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Chern-Simons Lectures: Jean-Bernard Zuber (Laboratoire de Physique Théorique et Hautes Energies, Sorbonne Université, Paris) Tuesday, April 2-Thursday, April 4

Lecture 1.   Counting curves and knots and links
Tuesday April 2, 11:00-12.30 am, Le Conte 402

 This talk will be devoted to the problem of counting curves, knots and links, a classical mathematical problem in which physics may bring new ideas and methods. After reviewing how matrix integrals enable one to count planar “maps” and alternating links, I turn to the more difficult problem of counting and listing curves and knots, i.e. objects with a single component.

Lecture 2. Revisiting Horn’s problem
Wednesday April 3, 2:00-3.30 pm, Le Conte 402

Horn’s problem deals with the following question: what can be said about the spectrum of eigenvalues of the sum C=A+B of two Hermitian matrices of given spectrum?  The support of the spectrum of C is well understood, after a long series of works from Weyl (1912) to Horn (1952) to Klyachko (1998) and Knutson and Tao (1999). In this talk, after a short review of the problem, I show how to compute the probability distribution function of the eigenvalues of C, when A and B are independently and uniformly distributed on their orbit under the action of the unitary group. Comparison with the similar problem for real symmetric matrices and the action of the orthogonal group reveals unexpected differences…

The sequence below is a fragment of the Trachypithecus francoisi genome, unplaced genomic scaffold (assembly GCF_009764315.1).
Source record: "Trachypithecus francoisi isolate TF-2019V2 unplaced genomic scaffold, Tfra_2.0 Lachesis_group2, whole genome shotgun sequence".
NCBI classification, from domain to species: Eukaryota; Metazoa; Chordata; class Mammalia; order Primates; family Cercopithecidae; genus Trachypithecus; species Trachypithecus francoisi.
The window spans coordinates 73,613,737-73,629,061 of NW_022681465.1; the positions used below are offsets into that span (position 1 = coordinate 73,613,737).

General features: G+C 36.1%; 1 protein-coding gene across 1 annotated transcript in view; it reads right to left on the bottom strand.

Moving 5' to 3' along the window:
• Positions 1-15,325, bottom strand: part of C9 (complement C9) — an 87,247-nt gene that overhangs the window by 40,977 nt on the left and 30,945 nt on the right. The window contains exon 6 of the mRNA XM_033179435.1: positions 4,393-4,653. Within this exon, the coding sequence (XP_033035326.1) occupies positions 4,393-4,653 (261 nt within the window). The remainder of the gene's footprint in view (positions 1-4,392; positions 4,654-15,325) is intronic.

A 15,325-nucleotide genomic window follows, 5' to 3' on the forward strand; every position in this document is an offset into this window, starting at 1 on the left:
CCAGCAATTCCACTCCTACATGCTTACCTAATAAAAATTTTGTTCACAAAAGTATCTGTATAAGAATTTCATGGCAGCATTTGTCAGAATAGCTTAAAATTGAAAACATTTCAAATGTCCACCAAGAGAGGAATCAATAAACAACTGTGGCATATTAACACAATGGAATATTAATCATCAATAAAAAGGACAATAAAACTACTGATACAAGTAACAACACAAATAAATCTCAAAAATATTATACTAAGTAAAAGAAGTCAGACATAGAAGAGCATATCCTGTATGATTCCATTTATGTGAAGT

Lecture 3. Horn’s problem and representation theory
Thursday April 4, 11:00-12.30 am, Le Conte 402

Horn’s problem has also amazing connections with group  theory and the decomposition of tensor product of representations. Recent progress in that direction will be discussed in that third lecture.



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QM Seminar Speaker Antti Niemi (Nordita) Thursday, March 28

Time: Thursday, March 28, 11:00 am
Venue: LeConte 325
Title: Hamiltonian time crystals
Abstract: Time crystal is presumed to be a state of matter that cannot be isolated from its environment. A time crystal is supposed to be an open, non-equilibrium system. In this talk we show that there are also energy conserving, autonomous time crystals. For this we construct examples of Hamiltonian systems that are time crystals, and  we propose their actual material realizations.